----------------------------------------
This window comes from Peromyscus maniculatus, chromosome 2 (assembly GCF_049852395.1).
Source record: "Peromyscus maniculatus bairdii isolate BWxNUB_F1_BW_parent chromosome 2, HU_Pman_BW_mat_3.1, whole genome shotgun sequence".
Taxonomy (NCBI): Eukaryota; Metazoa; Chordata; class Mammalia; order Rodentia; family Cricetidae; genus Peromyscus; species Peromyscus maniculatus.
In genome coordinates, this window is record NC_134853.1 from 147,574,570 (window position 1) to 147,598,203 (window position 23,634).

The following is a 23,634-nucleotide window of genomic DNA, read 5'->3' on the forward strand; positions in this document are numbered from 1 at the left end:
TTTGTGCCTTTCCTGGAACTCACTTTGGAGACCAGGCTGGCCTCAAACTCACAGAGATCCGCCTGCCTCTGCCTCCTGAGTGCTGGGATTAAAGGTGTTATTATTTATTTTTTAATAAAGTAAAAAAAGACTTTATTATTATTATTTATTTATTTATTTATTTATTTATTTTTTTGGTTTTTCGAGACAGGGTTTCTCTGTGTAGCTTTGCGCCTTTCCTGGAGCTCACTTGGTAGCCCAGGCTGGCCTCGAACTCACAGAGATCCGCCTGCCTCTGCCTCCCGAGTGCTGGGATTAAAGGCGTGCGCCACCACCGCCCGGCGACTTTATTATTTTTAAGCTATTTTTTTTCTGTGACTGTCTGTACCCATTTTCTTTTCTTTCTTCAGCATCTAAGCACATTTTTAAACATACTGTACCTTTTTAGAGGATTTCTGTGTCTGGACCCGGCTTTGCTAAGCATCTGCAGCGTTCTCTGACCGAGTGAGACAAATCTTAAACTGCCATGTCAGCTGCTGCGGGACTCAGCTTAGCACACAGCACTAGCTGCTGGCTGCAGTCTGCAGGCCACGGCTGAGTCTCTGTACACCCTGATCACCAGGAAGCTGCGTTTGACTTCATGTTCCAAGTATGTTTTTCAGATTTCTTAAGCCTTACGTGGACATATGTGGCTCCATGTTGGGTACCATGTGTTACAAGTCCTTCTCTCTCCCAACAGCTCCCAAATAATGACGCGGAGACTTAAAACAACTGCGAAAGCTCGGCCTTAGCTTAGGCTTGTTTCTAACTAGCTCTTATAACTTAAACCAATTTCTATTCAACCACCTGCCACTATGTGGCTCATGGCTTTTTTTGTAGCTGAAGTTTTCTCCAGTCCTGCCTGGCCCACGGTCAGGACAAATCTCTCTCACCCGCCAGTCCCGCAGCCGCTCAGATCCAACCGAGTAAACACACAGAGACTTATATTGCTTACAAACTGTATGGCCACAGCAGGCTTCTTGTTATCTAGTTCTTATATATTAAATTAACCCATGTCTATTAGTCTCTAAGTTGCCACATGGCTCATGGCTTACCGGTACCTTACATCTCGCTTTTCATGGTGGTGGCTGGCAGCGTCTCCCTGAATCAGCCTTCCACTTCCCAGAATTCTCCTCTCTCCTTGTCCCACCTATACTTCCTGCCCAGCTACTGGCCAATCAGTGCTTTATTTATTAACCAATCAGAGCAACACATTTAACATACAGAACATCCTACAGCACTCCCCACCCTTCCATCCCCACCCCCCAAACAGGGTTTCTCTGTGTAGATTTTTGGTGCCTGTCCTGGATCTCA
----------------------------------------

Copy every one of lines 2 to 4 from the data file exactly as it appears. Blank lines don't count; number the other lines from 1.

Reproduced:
Source record: "Peromyscus maniculatus bairdii isolate BWxNUB_F1_BW_parent chromosome 2, HU_Pman_BW_mat_3.1, whole genome shotgun sequence".
Taxonomy (NCBI): Eukaryota; Metazoa; Chordata; class Mammalia; order Rodentia; family Cricetidae; genus Peromyscus; species Peromyscus maniculatus.
In genome coordinates, this window is record NC_134853.1 from 147,574,570 (window position 1) to 147,598,203 (window position 23,634).